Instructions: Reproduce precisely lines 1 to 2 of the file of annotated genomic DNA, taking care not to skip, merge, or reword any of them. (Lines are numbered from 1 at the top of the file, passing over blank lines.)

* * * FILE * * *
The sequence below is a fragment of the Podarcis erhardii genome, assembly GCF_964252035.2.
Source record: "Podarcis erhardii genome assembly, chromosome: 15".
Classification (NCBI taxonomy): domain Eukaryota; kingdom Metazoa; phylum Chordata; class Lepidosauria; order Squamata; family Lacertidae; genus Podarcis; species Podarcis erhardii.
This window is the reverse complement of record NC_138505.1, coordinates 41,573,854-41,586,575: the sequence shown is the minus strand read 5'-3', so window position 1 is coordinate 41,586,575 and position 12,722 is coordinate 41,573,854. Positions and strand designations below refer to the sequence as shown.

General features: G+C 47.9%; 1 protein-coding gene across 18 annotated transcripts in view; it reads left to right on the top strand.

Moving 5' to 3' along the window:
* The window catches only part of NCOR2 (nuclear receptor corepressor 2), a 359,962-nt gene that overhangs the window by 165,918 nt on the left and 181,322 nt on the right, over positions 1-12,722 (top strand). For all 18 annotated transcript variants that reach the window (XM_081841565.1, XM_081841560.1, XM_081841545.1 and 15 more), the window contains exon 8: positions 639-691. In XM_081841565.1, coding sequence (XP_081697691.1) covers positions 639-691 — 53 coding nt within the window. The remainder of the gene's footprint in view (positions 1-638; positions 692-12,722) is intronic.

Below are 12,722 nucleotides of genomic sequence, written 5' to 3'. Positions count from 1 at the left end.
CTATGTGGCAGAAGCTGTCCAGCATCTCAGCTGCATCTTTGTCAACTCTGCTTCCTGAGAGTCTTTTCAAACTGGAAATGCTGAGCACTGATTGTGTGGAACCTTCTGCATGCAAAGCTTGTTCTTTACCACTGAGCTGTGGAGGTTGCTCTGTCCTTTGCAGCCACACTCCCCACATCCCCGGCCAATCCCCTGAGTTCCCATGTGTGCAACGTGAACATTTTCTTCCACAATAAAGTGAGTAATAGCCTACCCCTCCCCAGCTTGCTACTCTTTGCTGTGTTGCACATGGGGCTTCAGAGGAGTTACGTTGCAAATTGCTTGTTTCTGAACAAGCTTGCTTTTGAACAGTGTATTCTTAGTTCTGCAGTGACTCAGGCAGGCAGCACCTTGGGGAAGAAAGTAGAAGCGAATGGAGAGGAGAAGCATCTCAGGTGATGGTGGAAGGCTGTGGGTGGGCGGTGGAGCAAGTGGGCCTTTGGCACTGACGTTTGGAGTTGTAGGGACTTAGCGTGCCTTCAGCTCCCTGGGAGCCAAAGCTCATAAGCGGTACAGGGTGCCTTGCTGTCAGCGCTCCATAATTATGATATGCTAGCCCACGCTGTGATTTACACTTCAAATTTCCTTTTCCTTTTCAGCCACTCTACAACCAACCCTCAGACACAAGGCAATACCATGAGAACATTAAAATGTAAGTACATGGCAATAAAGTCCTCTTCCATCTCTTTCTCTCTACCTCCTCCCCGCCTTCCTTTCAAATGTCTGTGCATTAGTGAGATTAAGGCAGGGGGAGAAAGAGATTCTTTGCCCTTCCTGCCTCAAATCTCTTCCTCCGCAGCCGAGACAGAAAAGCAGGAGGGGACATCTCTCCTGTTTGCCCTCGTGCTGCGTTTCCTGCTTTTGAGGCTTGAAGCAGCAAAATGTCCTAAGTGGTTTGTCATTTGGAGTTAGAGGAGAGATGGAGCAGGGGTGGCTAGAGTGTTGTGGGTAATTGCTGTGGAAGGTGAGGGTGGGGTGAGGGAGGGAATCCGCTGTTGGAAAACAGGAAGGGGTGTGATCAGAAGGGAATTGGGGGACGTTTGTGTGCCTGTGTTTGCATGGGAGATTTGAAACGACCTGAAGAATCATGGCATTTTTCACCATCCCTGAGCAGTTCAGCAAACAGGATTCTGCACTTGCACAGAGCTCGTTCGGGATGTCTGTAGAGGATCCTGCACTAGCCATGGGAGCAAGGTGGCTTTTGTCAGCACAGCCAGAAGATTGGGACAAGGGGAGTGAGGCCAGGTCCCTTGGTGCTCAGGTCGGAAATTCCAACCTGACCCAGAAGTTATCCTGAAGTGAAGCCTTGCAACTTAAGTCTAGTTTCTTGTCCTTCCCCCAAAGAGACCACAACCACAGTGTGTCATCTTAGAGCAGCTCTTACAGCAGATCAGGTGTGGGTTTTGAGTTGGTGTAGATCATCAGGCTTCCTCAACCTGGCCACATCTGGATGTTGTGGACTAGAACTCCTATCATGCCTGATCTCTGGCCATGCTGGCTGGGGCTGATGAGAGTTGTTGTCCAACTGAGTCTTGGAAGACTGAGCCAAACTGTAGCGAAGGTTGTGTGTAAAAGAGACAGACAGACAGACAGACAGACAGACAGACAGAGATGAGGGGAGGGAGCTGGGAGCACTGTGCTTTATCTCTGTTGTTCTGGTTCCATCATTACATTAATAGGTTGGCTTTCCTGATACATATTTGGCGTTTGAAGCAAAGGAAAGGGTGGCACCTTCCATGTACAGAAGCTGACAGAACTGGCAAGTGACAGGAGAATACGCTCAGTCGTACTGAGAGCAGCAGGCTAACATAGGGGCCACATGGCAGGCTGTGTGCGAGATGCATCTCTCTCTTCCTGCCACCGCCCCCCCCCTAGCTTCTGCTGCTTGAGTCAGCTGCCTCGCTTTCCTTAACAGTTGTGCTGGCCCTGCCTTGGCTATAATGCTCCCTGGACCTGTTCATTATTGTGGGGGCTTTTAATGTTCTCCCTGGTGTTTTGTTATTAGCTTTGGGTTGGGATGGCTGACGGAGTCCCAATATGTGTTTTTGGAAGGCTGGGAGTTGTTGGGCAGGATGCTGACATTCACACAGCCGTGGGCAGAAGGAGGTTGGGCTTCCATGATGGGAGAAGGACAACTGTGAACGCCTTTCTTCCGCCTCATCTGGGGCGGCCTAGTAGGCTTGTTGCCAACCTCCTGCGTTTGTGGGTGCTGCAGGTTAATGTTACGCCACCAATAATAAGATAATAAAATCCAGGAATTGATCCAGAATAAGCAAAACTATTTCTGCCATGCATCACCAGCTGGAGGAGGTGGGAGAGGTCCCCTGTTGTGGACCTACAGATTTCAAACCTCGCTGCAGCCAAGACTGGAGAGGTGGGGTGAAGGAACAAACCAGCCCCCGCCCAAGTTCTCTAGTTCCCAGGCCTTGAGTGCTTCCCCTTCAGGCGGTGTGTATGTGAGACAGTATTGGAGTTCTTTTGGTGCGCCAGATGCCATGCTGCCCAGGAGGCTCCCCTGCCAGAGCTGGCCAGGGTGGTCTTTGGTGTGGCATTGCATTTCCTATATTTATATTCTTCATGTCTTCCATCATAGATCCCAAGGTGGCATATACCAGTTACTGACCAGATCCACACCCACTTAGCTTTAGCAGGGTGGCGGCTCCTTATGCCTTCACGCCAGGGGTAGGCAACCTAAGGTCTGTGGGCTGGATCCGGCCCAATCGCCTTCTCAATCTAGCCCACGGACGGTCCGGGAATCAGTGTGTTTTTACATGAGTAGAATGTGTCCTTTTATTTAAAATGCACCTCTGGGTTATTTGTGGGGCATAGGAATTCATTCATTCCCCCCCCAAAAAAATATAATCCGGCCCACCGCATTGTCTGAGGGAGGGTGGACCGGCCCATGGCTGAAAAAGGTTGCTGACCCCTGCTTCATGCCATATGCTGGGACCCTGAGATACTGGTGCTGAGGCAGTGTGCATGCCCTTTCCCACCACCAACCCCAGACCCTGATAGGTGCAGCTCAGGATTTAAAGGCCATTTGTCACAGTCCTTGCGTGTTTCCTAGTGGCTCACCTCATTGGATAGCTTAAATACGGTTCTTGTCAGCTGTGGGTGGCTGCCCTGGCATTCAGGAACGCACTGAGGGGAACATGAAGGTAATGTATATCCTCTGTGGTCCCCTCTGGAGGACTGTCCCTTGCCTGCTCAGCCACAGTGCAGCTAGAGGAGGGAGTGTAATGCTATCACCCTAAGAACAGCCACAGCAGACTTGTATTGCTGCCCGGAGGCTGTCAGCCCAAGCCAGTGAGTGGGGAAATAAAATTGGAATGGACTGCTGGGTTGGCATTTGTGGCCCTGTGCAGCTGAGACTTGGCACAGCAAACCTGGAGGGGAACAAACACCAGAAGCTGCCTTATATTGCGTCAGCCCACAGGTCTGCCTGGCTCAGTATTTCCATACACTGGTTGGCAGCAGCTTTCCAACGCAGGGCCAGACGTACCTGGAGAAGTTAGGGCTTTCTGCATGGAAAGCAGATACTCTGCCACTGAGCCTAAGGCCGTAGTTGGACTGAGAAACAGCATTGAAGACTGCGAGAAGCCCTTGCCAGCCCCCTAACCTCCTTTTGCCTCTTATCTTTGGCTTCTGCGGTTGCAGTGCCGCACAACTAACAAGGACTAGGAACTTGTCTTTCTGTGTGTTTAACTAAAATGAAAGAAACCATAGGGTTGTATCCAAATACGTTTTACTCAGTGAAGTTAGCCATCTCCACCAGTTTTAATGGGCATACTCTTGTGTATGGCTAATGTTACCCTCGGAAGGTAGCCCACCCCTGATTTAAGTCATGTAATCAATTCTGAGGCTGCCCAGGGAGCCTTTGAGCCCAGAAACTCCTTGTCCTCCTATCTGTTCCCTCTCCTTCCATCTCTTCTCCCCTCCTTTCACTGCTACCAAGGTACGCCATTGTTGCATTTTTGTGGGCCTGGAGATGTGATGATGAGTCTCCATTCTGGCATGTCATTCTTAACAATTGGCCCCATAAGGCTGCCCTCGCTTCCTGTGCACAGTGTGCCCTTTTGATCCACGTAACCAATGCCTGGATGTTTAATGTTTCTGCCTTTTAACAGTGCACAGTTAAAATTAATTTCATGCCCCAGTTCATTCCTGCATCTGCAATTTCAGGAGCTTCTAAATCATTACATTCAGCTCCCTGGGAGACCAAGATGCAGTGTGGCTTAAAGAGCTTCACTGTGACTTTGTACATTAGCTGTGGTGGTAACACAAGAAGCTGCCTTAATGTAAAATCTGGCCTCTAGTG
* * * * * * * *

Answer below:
The sequence below is a fragment of the Podarcis erhardii genome, assembly GCF_964252035.2.
Source record: "Podarcis erhardii genome assembly, chromosome: 15".